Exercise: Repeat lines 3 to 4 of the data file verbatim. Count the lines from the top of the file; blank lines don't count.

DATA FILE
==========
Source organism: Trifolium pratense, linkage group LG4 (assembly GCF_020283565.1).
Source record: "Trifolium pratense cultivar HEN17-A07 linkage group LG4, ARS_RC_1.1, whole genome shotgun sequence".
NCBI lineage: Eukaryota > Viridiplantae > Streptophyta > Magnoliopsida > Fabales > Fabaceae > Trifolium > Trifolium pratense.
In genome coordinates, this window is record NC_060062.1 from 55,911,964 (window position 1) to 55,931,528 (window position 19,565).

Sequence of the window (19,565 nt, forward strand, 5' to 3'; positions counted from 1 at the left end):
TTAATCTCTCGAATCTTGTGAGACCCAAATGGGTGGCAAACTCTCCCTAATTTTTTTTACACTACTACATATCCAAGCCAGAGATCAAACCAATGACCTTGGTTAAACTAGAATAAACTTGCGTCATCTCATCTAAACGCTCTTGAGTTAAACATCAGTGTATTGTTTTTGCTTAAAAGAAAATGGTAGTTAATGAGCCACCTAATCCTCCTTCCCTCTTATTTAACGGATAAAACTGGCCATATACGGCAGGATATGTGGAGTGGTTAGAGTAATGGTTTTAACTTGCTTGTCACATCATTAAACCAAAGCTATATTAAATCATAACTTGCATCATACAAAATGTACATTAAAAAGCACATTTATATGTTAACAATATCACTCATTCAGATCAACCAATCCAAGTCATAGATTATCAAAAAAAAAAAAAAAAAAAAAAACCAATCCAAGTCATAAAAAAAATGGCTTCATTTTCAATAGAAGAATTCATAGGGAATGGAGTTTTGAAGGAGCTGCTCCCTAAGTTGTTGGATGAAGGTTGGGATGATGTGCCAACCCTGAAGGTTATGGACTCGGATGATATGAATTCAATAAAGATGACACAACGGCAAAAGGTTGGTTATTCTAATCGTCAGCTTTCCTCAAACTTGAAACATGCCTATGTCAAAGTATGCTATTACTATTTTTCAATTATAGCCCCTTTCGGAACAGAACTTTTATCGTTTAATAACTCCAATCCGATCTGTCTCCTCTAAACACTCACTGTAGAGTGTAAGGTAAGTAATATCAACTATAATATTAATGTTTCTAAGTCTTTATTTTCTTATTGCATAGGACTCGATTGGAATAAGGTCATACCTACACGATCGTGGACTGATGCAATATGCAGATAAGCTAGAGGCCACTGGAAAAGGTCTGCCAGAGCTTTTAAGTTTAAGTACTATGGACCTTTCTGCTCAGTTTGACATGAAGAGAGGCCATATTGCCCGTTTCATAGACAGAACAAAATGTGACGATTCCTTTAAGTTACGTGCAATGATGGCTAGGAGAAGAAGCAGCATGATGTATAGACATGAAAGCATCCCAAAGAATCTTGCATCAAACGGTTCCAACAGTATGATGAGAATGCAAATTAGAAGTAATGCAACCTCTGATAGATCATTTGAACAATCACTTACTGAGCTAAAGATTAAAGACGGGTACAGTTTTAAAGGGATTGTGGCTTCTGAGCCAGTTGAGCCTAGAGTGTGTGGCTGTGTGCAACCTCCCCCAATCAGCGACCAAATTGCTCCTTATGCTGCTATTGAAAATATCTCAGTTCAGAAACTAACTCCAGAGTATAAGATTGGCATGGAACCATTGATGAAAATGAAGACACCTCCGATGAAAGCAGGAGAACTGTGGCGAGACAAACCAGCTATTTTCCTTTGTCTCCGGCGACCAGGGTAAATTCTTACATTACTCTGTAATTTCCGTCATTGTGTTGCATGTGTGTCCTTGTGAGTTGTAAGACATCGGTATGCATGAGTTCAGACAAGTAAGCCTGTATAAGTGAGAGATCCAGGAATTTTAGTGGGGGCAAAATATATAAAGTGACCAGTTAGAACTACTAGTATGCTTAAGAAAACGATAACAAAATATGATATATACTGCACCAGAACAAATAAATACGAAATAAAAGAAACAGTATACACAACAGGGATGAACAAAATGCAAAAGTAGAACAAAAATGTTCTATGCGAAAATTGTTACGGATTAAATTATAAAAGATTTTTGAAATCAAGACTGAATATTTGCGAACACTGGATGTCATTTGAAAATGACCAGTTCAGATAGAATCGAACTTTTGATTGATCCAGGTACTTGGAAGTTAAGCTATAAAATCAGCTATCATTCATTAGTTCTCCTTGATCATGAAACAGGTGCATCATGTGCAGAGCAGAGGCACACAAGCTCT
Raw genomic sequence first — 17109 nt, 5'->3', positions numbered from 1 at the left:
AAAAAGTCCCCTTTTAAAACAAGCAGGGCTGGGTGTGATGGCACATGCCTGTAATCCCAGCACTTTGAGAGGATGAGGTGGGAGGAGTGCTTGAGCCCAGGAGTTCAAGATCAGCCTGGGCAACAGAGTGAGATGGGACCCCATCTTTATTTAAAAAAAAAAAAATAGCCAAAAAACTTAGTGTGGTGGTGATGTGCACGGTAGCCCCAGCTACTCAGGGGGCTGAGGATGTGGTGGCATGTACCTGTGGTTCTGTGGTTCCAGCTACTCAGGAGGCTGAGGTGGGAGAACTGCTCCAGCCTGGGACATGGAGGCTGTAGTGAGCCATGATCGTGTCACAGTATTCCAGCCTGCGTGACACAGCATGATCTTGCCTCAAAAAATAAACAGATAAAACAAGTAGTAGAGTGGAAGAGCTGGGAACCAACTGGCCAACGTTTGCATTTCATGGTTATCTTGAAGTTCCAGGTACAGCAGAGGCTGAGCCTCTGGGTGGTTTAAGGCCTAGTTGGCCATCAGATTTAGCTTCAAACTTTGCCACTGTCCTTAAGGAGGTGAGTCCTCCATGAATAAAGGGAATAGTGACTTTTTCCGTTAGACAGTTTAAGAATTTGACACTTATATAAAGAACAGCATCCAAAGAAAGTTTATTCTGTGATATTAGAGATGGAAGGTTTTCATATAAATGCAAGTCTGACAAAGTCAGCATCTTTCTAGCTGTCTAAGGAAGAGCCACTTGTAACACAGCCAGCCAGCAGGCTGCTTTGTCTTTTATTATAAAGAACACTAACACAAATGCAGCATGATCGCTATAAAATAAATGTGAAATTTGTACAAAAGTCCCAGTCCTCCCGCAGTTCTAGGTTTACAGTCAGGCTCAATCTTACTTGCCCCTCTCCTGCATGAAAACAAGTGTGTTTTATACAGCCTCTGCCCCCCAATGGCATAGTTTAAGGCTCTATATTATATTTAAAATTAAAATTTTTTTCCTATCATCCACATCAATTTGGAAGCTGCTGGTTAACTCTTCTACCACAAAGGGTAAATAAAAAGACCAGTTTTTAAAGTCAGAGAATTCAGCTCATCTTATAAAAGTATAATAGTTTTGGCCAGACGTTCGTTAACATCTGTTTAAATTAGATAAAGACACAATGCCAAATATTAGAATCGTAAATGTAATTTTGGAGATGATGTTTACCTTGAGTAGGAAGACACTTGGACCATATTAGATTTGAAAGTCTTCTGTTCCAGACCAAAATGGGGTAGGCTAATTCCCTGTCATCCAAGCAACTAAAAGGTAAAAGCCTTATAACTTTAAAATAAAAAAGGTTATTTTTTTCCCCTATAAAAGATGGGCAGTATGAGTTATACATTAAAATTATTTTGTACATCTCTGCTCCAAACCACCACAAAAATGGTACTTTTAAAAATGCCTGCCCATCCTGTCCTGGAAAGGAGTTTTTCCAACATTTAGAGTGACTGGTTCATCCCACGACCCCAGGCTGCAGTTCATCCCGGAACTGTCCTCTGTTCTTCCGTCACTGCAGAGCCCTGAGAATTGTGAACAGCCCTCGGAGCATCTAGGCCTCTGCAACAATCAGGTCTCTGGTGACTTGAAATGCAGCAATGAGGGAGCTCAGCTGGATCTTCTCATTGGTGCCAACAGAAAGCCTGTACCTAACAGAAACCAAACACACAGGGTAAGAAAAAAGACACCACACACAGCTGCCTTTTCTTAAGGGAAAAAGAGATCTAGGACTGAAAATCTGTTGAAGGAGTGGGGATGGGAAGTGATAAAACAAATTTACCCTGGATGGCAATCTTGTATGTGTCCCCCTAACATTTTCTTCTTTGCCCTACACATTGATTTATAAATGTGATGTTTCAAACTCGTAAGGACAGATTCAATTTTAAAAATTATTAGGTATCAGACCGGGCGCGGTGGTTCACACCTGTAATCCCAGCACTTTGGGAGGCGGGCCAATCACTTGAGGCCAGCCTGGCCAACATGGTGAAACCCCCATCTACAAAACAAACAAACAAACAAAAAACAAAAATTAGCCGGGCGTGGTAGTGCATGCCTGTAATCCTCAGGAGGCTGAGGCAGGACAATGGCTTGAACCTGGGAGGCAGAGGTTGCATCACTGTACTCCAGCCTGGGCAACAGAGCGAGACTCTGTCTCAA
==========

NCBI lineage: Eukaryota > Viridiplantae > Streptophyta > Magnoliopsida > Fabales > Fabaceae > Trifolium > Trifolium pratense.
In genome coordinates, this window is record NC_060062.1 from 55,911,964 (window position 1) to 55,931,528 (window position 19,565).